Looking Up, Looking Out

Looking Up, Looking Out

Here we are at the beginning of 2018 and we wish a Happy New year to all our followers and supporters. It must be our age, but the years do seem to be passing more quickly, and this last year has been no exception, spending virtually all of it in Cape Town pursuing a radically new calling on our lives. We have come to Cape Town in simple obedience and the result is that our hearts have been broken for people here who are marginalised, often forgotten, and powerless to improve their lives. They live in the grip of systemic failures that still have huge implications for individuals and whole communities years after apartheid has been legislated out of existence.

If you’ve been keeping up, you might remember that in our blog of a year ago we mused about what we would be blogging on 1st January 2018…

Well life for us is certainly very different, living and working entirely dependent on the support of others and having left behind family, friends and, relatively speaking, a more comfortable and predictable life. As we write, there has been no running water in the area we now live on the edge of drought-stricken Cape Town for 24 hours (soon to be resolved, we hope) and we are anticipating launching in to a year full of new challenges. However, our approach to these will now be based on a solid year of working alongside new and inspiring friends amid some of the squalid conditions that exist for hundreds of thousands of people in this outwardly developed City. As a result of this painful process it is true that not just our outward lives have changed but we have certainly also been changed inwardly. All of this is more bearable having experienced the love and support of so many people: family; friends from our church fellowship; work colleagues; and beyond. We can’t tell you how important this has been to us and we want to thank you all profusely.

This year we have seen our family expand with the birth of our first grandchild, Freya, and have enjoyed a trip home for her birth. Freya has even made the journey to visit us (she brought her Mum and Dad, Ruth and Justin, which was also kind of her) and over Christmas we’ve just had a short visit from Adam and Cindy, who are expecting our second grandchild in March.

We have had to move again to new accommodation having been forced out of our last flat due to the owner’s non-payment of the mortgage. But God has been good to us and this new setting is more open, with long views and a garden we can share…and is cheaper. This is the fifth move for us in about 15 months and we are looking forward to making this one last. Lorna even got a rescue-cat for Christmas!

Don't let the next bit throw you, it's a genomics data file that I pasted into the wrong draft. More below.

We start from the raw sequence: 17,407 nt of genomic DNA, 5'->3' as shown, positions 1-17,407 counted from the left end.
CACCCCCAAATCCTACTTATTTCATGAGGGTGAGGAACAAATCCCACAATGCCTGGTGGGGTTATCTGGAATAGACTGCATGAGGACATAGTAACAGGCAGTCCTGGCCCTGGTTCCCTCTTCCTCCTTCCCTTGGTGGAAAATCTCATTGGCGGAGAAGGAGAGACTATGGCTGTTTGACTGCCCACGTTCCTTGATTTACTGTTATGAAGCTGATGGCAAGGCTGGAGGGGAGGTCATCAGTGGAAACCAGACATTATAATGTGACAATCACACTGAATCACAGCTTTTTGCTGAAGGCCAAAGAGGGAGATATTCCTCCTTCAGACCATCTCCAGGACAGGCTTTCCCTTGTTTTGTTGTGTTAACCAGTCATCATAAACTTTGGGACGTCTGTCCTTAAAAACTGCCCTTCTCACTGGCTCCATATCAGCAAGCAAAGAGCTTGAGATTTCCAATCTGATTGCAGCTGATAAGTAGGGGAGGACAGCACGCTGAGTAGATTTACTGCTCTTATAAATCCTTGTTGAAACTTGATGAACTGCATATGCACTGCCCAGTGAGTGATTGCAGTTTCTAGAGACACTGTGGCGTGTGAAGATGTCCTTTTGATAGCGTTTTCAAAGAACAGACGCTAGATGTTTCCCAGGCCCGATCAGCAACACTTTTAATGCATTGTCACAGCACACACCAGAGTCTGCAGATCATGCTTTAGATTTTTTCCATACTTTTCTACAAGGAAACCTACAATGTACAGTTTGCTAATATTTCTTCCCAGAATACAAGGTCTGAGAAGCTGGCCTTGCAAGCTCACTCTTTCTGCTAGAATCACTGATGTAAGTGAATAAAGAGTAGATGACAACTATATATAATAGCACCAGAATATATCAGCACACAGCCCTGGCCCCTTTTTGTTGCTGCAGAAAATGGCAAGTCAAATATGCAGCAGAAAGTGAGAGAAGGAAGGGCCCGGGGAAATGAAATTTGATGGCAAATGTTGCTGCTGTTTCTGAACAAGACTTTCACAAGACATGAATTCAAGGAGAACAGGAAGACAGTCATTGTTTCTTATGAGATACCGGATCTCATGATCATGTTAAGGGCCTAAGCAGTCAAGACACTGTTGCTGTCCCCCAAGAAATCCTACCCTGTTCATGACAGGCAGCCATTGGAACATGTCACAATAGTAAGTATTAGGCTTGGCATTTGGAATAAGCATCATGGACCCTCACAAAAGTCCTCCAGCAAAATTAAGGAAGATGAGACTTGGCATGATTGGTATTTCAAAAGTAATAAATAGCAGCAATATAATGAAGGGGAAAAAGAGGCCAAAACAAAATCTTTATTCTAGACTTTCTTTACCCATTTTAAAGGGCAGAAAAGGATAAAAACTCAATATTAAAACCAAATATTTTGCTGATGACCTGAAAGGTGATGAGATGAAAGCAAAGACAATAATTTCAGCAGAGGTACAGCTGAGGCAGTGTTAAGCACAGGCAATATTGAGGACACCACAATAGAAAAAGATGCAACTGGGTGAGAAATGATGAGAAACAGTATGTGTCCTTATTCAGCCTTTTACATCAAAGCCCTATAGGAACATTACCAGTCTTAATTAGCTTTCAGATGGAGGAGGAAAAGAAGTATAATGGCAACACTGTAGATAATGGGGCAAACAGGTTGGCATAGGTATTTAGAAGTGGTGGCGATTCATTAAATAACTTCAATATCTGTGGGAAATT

All that aside, we now must turn our attention to the future. Lorna, together with her colleagues at NewDay United (www.newdayunited.org), is looking forward to further developments in the work at Khanyisa which she intends will include the development of a health education programme targeted at the specific needs of both care workers and community members alike. Don will continue to work alongside colleagues at UBU (www.ubu.bz) and with the community at Sweet Home Farm. The hope is that once the infrastructure works are more advanced and housing plots established, then facilitating the self-building of sandbag-housing can commence this year.

However, there is a real possibility in the shorter-to-medium term of a project which draws these two quite different aspects of our work together. The current community hall at Sweet Home Farm is   poorly built, small and in a pretty dilapidated state. A new and larger building would make meetings more practical and provide a positive focus for the community during the chaos of the infrastructure works, while also making health education and promotion classes, after school homework facilities, computer learning centre and growing enterprise activities possible. The proposal would be to build using sandbag technology thus reinforcing the skills the builders in the community have already learned, provide employment, and further demonstrate the benefits of sandbag building to individuals ahead of actual house building. We are currently planning workshops so that the community leads in the design process, but current thoughts are that this could all be implemented for about the same cost as a typical UK house extension (£30K to £35K). Sourcing funding is always a challenge so if you want to know more and may be interested in partnering with us, even in a small way, then please get in touch.

Going forward, reliance on God must be our focus. He has put this challenge to us and has provided all the open doors along the way. Some reading this may not fully understand how this all works. We heard it described the other day as ‘confidence in God’ which may be more understandable than use of the word ‘faith’ for some of you. For our part we hold to the simple truth that if you have confidence in God’s leading, if you allow Him to lead you, then you will live a life of adventure, although this doesn’t necessarily mean a foreign expedition! It won’t always be comfortable, easy, or even make sense a lot of the time, but it will be the best and most fulfilling life you can live by far. Looking up, looking out!


‘I look up to the mountains;

does my strength come from mountains?

No, my strength comes from God,

Who made heaven, and earth, and the mountains.’

 Psalm 121:1

2 thoughts on “Looking Up, Looking Out

  1. Thanks Don and Lorna – this is brilliant and so encouraging. Exciting about the Community Hall potential!

  2. Thank you. Great to hear all that Is going on. I’m in awe of all that you’ve done in the last year and really excited for what’s still to come. Allison x

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